Dominica's problems are not as small as its population nor as little as its size, for this eastern Caribbean island is now facing more challenges than its fragile economy can take. The result of last Monday's elections was indeed proof that the population of the island has lost faith in their government. Now they look forward to an era where corruption can be a story of the past. Is that possible in a place where the political gains are becoming the motives of politicians rather than the well being of the people?
The population of Dominica -- not to be confused with the Spanish speaking Dominican Republic -- is only 80,000, 60,000 whom are registered voters. Over 100,000 of Dominica's residents have left the island for North America and Europe.
Like other Caribbean islands, Dominica's economy relies on fruit exports, tourism and donations from outside sources. Even with that, Dominica has struggled to maintain a reasonable level of income for its citizens (mainly blacks and immigrant Caribbean Americans). The hardship has recently increased after the loss of some of these economic variables, which have helped Dominicans in their never-ending quest for dignified living.
Dominica was and continues to be aware of its losses caused by the collapse of the banana industry as a result of the US challenge to preferential trade rules. International aid itself slowly dried up, leaving the country with fewer economic variables to fight with. Attempting to recover from its losses and subsidize their financial value with alternatives, the Dominican government, lead by the head of the Workers party, Prime Minister Edison James, followed a program commonly sponsored by other Caribbean countries. By the early 1990's, Dominica started to sell passports under programs linked to offshore banking centers.
Selling passports to foreigners was the heated topic of Monday's election. The Workers party claimed that no violations of the county's law have taken place with the full knowledge of the government. The opposition argued that thousands of international criminals are now taking advantage of the program, ruining therefore the good reputation of the country and its "real citizens." Prime Minister Edison James, in one of his many speeches, urged the voters to focus on the real issue, and put opposition rhetoric behind. But, they didn't. The Labor Party won the race, ousting the government and vowing to end corruption for good and to win back the once virtuous image of the country. Incoming leader Rosie Douglas has promised to find genuine options to help the country, aside of what he described as the former government's corruption and money laundering.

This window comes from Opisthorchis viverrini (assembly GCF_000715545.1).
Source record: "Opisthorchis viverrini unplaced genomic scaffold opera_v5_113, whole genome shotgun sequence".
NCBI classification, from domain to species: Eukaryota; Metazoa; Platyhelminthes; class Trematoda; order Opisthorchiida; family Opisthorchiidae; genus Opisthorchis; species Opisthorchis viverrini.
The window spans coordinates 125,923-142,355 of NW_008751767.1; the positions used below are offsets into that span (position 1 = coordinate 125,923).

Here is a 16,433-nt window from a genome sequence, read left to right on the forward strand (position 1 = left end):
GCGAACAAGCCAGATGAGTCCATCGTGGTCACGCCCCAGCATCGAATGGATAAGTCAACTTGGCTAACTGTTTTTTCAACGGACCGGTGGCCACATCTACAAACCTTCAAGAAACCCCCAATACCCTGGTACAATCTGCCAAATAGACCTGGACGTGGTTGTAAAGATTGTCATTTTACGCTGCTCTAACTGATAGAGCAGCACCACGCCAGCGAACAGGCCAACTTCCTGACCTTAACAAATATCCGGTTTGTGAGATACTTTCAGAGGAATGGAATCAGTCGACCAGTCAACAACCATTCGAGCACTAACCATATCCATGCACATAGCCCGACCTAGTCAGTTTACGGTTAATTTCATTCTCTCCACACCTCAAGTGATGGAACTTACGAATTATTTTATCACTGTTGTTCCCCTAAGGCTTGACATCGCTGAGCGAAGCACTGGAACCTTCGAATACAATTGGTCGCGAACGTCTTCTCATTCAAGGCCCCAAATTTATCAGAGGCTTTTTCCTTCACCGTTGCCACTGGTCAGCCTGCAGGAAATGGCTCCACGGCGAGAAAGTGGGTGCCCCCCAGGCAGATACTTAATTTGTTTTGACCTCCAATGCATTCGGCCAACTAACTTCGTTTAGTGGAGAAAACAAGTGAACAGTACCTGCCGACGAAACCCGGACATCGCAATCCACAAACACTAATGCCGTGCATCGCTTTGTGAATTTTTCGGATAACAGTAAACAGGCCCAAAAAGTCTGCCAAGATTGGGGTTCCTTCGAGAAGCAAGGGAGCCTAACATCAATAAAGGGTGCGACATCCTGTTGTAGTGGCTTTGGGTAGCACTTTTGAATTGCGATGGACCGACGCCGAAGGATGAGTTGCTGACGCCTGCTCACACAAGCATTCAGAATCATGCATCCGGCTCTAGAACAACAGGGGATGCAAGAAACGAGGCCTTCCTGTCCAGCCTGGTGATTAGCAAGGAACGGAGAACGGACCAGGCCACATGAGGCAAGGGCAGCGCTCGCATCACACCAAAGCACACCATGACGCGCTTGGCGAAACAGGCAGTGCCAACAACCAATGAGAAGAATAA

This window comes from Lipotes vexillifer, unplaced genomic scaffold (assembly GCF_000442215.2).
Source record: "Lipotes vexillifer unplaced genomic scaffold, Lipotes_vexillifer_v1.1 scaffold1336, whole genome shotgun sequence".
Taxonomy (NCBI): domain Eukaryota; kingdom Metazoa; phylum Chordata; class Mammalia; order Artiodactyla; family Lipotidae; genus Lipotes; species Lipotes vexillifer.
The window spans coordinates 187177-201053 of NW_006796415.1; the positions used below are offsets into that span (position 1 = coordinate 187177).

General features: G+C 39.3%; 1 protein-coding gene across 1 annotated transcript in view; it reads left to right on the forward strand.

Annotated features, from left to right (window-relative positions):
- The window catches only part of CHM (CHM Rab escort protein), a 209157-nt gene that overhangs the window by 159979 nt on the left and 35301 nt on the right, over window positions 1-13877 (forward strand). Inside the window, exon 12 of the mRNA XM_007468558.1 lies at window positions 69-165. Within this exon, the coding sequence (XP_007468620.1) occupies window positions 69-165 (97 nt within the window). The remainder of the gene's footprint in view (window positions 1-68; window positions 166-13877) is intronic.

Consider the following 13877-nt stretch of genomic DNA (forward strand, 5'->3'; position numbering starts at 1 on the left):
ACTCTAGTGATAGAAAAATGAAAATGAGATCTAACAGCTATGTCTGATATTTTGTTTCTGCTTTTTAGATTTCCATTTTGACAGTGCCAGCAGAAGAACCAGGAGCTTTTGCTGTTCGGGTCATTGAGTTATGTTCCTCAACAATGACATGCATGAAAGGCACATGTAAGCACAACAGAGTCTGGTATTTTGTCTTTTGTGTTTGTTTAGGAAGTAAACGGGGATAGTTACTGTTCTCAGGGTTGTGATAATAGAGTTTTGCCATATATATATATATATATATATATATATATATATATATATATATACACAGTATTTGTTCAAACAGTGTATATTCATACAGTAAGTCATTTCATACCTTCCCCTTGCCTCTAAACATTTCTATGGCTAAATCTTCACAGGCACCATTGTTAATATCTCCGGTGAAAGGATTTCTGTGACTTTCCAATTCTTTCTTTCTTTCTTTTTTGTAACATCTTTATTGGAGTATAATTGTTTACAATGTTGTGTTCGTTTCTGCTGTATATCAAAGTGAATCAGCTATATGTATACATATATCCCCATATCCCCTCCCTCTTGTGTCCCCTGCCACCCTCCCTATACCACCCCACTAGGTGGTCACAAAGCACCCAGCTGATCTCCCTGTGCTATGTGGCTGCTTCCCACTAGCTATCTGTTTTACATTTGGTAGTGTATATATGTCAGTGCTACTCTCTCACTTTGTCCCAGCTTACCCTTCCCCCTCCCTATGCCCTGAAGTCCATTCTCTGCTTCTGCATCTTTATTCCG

Such vision was not only inspired by the truth that the Workers Party had more resources and funds than its opposites, but for the uncontested fact that the country scored 3.5 percent growth last year. Moreover, a reasonable government achievement was sited where Workers managed to build new roads, schools and hospitals. While such a fact usually plays a major factor in the people's perception of whom to elect, Dominicans were little moved by it. A greater issue was indeed at risk.
When opposition leaders declared that the government was selling passports to gangs and gang leaders (especially Russian and Chinese), the Prime Minster simply dismissed the allegations as lies reflecting the desperate attempt of the opposition to generate a few more votes. But in November of last year Canada detained several Chinese carrying Dominican passports. The detained group was accused by the Canadian authorities of taking part in a large immigration smuggling ring. The news was very disturbing to the people of the small island. It was not only the country's and the people's reputation at risk, but also the 60 percent of the country's residents who live outside Dominica. Fear intensified when news was spread that Canada would consider the introduction of visa requirements for Dominica passport holders. What if other countries follow in Canada's footsteps? Some feared and wondered.
In a very small margin, the Labor Party won the race early Tuesday. A coalition with the conservative Dominica Freedom Party is now essential for the Labor Party to form a government. The Workers party leadership vowed to form a strong opposition as a first step of returning to power. The passport market days will soon be over. Then the question remains; how can Dominica sustain its population? Will foreign countries, relieved for the diminishing of the passport business, reward Dominica's leadership by pouring aid back into the economy, a step to be welcomed by the government now under construction? The puzzling notion is, if the aid is back, wouldn't that defeat the purpose of why the former government was ousted to start with? If the question is dignity, little difference is observed between passport discount services and international handouts. Such a dilemma must be thought out thoroughly, not only by the small island of Dominica, but also for most third world countries. The quest for economic prosperity must be accompanied by a dignified approach that teaches self-reliance, not dependence on political donations, which are hardly used properly.